The economist taught a generation of corporate leaders that profit should be their main motive. A new group of C.E.O.s begs to differ.
Berkshire reported earnings of $26.4 billion in the second quarter, a turnaround from its $49.7 billion loss in the first quarter, when the pandemic caused a plunge in the stock market.
Her younger brother, Warren, entrusted her with vetting requests after he announced his intention to donate nearly his entire fortune. “Warren loves to make money and I love to give it away,” she said.
The acquisition of a gas pipeline is Berkshire Hathaway’s largest in years, quelling investor anxiety about its recent drought of deal-making.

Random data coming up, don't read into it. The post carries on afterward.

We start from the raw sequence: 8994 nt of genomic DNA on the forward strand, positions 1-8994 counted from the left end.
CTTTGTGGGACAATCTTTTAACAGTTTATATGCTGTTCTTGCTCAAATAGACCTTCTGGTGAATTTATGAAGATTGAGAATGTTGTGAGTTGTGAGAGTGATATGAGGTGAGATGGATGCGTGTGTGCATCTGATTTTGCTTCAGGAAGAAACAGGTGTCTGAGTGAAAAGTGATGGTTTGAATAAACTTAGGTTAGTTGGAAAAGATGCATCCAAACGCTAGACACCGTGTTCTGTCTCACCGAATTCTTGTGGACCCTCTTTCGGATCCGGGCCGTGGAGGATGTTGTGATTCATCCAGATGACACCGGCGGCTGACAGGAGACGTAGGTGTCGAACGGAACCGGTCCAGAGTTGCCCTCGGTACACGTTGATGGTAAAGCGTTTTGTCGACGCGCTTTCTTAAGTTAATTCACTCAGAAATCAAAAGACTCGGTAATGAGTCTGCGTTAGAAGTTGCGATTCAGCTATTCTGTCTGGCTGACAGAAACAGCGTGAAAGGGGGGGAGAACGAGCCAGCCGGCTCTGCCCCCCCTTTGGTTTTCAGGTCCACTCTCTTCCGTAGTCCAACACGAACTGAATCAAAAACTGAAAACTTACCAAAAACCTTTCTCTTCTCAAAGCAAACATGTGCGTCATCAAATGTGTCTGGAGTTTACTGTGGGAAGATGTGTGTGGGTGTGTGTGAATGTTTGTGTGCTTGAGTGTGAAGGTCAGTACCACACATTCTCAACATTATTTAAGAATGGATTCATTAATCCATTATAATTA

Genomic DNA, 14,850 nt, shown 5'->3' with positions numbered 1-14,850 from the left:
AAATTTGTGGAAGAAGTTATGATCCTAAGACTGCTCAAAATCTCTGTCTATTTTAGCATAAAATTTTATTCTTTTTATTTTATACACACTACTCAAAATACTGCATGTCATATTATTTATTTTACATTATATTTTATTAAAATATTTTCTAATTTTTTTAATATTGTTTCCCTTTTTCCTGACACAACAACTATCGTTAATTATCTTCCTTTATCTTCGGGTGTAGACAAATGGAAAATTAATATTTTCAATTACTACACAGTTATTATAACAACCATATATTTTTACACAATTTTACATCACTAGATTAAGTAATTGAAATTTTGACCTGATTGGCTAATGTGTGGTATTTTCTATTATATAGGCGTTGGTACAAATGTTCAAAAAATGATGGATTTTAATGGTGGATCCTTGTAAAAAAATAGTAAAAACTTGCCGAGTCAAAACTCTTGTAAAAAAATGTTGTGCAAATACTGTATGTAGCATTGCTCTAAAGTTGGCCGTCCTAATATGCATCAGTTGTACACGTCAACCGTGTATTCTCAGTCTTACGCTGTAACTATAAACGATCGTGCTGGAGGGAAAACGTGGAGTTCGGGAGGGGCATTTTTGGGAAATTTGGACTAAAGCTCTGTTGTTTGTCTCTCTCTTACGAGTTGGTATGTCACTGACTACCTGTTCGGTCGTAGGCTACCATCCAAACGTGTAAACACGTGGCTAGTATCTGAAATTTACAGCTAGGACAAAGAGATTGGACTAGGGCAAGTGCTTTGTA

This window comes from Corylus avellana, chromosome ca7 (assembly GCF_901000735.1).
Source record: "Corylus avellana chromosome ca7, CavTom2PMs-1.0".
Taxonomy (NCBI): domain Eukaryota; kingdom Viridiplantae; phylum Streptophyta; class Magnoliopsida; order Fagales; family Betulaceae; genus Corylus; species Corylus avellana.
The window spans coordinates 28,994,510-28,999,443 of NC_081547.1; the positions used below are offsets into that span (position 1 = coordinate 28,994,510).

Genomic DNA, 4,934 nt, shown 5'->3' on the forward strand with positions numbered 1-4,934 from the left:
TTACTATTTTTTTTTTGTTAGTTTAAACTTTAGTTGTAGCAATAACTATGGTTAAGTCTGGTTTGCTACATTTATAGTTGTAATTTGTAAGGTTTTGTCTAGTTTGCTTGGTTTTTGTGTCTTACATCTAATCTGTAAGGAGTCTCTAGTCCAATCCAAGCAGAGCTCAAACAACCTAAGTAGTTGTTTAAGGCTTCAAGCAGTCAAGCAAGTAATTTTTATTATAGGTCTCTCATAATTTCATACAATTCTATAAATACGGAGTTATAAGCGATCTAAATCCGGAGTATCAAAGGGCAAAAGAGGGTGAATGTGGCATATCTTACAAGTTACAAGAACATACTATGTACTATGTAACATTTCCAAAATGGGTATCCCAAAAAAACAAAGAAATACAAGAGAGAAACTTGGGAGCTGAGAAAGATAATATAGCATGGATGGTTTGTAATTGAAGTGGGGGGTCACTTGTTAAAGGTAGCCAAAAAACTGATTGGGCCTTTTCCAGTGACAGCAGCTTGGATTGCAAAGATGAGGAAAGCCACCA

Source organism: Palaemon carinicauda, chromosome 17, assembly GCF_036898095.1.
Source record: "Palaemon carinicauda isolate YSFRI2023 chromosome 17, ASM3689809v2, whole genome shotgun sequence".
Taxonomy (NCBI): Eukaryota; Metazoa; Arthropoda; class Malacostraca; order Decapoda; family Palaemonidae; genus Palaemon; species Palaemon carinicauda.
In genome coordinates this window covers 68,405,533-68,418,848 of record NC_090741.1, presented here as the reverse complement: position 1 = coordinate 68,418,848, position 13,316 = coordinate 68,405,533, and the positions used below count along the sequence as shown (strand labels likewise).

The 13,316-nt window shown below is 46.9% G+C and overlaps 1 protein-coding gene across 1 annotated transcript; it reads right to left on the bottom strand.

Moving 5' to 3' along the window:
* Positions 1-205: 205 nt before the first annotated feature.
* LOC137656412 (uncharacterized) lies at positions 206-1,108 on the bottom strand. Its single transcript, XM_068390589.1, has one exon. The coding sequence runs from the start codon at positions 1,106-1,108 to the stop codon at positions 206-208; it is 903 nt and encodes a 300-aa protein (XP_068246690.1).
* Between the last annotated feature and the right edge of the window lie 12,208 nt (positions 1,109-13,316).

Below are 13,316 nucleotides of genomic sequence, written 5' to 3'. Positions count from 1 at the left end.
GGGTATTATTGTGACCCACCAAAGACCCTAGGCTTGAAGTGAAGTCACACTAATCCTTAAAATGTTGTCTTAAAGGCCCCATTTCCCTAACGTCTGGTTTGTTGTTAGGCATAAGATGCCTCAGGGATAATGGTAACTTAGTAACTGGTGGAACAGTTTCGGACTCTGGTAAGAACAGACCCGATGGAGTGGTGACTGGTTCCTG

The natural gas project would have crossed the Appalachian Trail. Dominion Energy, one of the pipeline’s two partners, also announced the sale of its gas transmission and storage assets.
A unit of Warren Buffett’s empire paid an inflated price for a pipe maker that used fake sales to look profitable, an arbitration panel concluded. The firm was close to bankruptcy.
Unlike his spending spree during the 2008 financial crisis, the Berkshire Hathaway chief is keeping his wallet closed.
Between the lines of “You can bet on America” were warnings not to be overconfident in predicting what the future might hold.
The huge loss reflects the hit that the crisis has inflicted on Warren E. Buffett’s vast conglomerate.